The Sacre Coeur, also known as the Basilica of the Sacred Heart of Paris, is a Roman Catholic church perched high on the hill of Montmartre in the city’s 18th arrondissement.

It is one of the most famous landmarks in Paris and one of the most beautiful churches in Europe. Here’s a complete guide with information for visitors, including opening hours, entrance fees, history and facts about Sacre Coeur. 

Ticket Info

Ticket Type Adult Child
Dome & Crypt €8 €5

Opening Hours

The Basilica is open daily between the hours of 6 am and 10:30 pm. However, note the below restrictions:

  • The Dome is open daily between the hours of 8:30 am and 8 pm (May to September) and 9 am to 5 pm (October to April)
  • The Bell Tower is not open to visitors
  • The Grand Organ is not open to visitors
  • The crypt is closed at present
Sacre Coeur basilica

Photo: V_E/Shutterstock

History & more information

The Sacre Coeur is one of the most iconic monuments in Paris and is the second tallest structure in the city. The church was designed by Paul Abadie, under the approval of the Archbishop of Paris Cardinal Guibert, in Romanesque-Byzantine style.

Abadie took his inspiration from buildings like Saint Marks church in Venice and construction work began in 1875. The Basilica was completed by 1914 and ready for its consecration, however, WWI began and the consecration was put on hold until the 16th of October 1919.

The Basilica of the Sacred heart

Photo: agsaz / Shutterstock.com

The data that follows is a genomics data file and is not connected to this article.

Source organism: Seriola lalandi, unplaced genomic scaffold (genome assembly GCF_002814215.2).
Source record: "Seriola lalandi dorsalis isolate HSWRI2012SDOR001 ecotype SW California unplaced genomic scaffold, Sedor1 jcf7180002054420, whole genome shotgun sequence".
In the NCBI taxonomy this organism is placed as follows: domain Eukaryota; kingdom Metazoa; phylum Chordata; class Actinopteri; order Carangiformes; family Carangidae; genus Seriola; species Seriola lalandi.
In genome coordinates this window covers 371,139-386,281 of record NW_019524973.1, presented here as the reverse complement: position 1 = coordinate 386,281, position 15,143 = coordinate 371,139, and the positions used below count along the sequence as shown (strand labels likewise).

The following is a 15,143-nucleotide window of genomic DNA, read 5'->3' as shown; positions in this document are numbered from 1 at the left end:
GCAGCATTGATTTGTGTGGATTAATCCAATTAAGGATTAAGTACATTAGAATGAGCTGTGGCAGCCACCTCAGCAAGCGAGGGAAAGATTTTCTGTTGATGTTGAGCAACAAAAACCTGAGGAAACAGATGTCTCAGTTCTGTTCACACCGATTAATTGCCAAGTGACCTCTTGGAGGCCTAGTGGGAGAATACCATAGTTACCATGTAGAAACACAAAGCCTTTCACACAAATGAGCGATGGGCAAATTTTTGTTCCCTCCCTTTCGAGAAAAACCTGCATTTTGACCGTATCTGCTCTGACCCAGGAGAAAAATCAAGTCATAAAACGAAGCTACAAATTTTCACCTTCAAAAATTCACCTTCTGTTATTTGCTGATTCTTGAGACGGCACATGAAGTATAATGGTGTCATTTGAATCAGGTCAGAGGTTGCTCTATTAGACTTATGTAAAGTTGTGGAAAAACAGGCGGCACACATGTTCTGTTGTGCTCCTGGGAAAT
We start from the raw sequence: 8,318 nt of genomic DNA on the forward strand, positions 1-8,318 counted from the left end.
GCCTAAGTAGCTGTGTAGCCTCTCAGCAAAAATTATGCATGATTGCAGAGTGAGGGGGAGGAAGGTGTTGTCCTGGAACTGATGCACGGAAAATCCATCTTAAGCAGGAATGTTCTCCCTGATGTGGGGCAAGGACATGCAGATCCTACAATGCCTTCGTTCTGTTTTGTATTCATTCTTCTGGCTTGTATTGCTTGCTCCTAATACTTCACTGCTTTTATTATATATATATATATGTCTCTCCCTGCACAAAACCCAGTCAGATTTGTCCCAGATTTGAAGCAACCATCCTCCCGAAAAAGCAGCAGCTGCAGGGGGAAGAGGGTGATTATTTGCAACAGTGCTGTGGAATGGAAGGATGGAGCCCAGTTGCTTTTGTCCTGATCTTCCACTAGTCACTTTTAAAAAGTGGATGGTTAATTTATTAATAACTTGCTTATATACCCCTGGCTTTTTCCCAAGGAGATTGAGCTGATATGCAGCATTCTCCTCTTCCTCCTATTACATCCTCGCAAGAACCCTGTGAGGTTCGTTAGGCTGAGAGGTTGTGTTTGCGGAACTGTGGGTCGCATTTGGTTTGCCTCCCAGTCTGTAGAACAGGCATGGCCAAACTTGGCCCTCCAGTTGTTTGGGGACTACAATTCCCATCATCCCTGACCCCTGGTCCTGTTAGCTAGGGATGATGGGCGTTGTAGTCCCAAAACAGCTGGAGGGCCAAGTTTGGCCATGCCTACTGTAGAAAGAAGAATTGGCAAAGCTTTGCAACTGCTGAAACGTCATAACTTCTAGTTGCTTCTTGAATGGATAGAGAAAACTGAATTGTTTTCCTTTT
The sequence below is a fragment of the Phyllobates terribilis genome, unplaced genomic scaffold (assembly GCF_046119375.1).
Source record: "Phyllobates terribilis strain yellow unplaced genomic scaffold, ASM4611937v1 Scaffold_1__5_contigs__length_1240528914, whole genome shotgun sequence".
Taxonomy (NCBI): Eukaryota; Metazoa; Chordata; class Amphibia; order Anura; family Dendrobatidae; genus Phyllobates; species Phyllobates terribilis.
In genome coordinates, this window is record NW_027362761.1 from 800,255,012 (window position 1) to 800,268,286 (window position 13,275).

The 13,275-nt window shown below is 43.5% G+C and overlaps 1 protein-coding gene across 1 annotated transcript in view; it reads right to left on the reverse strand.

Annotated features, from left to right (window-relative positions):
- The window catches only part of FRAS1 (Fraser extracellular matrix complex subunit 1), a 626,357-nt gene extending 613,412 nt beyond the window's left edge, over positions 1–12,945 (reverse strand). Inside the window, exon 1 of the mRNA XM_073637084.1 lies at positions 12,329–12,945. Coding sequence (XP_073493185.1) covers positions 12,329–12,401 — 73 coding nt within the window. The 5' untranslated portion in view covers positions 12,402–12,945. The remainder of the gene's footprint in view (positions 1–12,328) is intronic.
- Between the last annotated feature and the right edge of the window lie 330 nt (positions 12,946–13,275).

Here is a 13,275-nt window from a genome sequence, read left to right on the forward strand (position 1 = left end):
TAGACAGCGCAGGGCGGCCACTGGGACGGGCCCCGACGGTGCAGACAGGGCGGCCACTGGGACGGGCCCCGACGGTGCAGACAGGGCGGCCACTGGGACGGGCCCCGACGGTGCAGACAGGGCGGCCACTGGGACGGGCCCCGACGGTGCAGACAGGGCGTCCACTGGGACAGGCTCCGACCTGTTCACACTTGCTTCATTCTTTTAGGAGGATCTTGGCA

Inside the building, you’ll find the largest mosaic in France (it measures around 480m2), a lavishly decorated crypt, and a dome that offers visitors 360° views of Paris.

The Basilica is also home to the largest bell in France! The bell, which is found in the bell tower and weighs 19 kilograms, was transported to Montmarte by 28 horses from Annecy, over 300 miles away.

Sacre Coeur architecture

Photo: Timur Kulgarin/Shutterstock

Other features include a grand organ that was recognized as a national monument by the French State in 1981, bronze chapel doors depicting Christ’s last supper and bricks engraved with the names of French citizens who donated to the construction of the Sacre Coeur.

Today visitors travel from far and wide to marvel at the beauty of the Basilica, which still remains a popular place of pilgrimage. Thousands of tourists visit every year to pay their respects to the Heart of Christ and to enjoy spectacular views out over Paris from the second-highest point in the city.

Sacre Coeur cathedral

Photo: muratart / Shutterstock.com

Points of Interest

The Basilica

Visitors can enter and explore the Basilica for free. 

The Dome

Access to the Dome is found outside the Basilica on the left. There are 300 steps to the dome and visitors must purchase a ticket before heading up.

The Organ

A listed national monument.

The Bell

The largest bell in France sits in Sacre Coeur’s bell tower!

The Crypt

Home to the tombs of several Cardinals.

Basilica of the Sacred Heart of Montmartre

Photo: pointbreak / Shutterstock.com

How to get to Sacre Coeur

By Metro

Metro blue line 2 and Metro green line 12 both take you within walking distance of the Sacre Coeur. Those traveling on line 2 should alight at Anvers metro stop while those on line 12 should alight at Abbesses metro stop.

From both, it’s just a 5-minute walk to the bottom of the Basilica where you can choose between climbing the 300 steps to the top or ride the funicular.

By Bus

Bus number 40 and number 54 service the Montmartre area and have bus stops just steps from the base of Sacre Coeur.